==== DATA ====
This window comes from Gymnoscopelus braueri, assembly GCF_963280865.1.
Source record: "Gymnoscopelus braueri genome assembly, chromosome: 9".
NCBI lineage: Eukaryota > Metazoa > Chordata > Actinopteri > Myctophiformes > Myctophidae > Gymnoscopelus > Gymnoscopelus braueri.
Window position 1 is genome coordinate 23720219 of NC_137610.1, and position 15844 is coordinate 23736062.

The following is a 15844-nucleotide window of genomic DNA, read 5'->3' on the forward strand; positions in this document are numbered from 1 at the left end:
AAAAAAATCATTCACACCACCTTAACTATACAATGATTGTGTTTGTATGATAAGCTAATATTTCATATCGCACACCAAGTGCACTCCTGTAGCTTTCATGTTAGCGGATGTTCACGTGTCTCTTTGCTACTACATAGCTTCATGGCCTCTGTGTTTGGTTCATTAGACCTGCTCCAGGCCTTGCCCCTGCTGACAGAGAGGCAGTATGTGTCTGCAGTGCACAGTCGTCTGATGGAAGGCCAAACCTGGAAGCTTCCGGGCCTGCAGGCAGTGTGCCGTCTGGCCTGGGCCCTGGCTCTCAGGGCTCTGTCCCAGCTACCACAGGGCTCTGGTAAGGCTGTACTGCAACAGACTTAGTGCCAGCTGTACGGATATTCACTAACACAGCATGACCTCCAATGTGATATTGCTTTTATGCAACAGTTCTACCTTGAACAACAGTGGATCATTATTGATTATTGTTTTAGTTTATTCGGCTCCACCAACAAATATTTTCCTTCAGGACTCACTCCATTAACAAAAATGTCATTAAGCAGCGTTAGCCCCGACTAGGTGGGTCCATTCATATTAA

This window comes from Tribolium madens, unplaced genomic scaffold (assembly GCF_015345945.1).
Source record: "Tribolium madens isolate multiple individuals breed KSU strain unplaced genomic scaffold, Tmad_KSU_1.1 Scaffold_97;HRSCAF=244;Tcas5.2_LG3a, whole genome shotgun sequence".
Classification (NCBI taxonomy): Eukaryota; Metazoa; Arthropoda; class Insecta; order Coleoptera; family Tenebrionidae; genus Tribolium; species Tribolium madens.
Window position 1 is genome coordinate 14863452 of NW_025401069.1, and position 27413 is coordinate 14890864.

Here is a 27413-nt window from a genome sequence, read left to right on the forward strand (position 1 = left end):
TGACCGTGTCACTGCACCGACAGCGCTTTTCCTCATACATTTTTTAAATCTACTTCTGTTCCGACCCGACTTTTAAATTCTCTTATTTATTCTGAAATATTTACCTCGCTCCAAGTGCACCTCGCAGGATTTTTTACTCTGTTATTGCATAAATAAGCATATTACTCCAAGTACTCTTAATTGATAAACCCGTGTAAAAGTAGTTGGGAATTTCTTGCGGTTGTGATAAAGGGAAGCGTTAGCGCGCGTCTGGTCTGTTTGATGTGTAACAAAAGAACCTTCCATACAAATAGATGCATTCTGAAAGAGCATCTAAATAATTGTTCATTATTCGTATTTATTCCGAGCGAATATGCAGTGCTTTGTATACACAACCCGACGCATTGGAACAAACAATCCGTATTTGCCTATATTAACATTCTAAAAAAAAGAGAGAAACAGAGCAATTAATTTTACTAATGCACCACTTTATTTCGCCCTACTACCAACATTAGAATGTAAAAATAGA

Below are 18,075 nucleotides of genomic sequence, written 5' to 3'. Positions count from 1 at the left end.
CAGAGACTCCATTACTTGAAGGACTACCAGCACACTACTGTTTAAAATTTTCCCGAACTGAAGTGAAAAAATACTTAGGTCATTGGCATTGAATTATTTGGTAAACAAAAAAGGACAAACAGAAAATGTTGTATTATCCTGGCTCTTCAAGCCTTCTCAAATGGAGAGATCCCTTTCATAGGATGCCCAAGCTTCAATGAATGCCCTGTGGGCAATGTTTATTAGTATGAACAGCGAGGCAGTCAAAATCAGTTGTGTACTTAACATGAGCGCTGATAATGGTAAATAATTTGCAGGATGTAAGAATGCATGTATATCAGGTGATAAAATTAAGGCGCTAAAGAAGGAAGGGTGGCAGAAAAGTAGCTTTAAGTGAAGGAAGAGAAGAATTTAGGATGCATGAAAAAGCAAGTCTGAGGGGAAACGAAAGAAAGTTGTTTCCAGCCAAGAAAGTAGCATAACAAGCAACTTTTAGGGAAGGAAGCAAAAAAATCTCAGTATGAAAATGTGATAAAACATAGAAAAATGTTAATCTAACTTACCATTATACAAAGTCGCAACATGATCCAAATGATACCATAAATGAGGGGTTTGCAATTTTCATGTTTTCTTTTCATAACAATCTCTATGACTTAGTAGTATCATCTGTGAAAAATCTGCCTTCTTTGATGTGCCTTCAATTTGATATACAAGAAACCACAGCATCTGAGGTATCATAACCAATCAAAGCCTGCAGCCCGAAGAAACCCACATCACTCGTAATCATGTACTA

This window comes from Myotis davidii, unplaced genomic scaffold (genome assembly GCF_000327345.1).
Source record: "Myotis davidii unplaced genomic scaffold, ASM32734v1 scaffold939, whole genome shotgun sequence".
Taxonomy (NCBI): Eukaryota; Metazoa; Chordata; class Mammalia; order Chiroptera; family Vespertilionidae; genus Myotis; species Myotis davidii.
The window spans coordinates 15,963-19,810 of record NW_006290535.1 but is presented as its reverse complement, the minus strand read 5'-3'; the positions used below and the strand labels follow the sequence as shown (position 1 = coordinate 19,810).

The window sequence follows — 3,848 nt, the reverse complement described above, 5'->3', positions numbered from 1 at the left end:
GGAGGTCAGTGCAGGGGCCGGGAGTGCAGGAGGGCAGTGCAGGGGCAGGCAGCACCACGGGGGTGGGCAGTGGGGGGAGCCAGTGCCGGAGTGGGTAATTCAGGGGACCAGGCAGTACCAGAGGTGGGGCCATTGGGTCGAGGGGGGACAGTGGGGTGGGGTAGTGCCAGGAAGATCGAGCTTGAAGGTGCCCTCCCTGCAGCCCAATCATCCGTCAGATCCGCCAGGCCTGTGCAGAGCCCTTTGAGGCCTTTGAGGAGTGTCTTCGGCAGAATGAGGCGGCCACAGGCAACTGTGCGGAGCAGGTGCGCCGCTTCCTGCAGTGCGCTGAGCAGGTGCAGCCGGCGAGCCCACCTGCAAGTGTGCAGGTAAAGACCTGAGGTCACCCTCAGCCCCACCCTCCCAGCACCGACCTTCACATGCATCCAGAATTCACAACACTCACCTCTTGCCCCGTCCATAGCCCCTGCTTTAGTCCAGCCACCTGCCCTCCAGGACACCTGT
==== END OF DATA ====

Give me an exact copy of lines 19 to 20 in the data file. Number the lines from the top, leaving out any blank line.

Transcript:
The window sequence follows — 3,848 nt, the reverse complement described above, 5'->3', positions numbered from 1 at the left end:
GGAGGTCAGTGCAGGGGCCGGGAGTGCAGGAGGGCAGTGCAGGGGCAGGCAGCACCACGGGGGTGGGCAGTGGGGGGAGCCAGTGCCGGAGTGGGTAATTCAGGGGACCAGGCAGTACCAGAGGTGGGGCCATTGGGTCGAGGGGGGACAGTGGGGTGGGGTAGTGCCAGGAAGATCGAGCTTGAAGGTGCCCTCCCTGCAGCCCAATCATCCGTCAGATCCGCCAGGCCTGTGCAGAGCCCTTTGAGGCCTTTGAGGAGTGTCTTCGGCAGAATGAGGCGGCCACAGGCAACTGTGCGGAGCAGGTGCGCCGCTTCCTGCAGTGCGCTGAGCAGGTGCAGCCGGCGAGCCCACCTGCAAGTGTGCAGGTAAAGACCTGAGGTCACCCTCAGCCCCACCCTCCCAGCACCGACCTTCACATGCATCCAGAATTCACAACACTCACCTCTTGCCCCGTCCATAGCCCCTGCTTTAGTCCAGCCACCTGCCCTCCAGGACACCTGT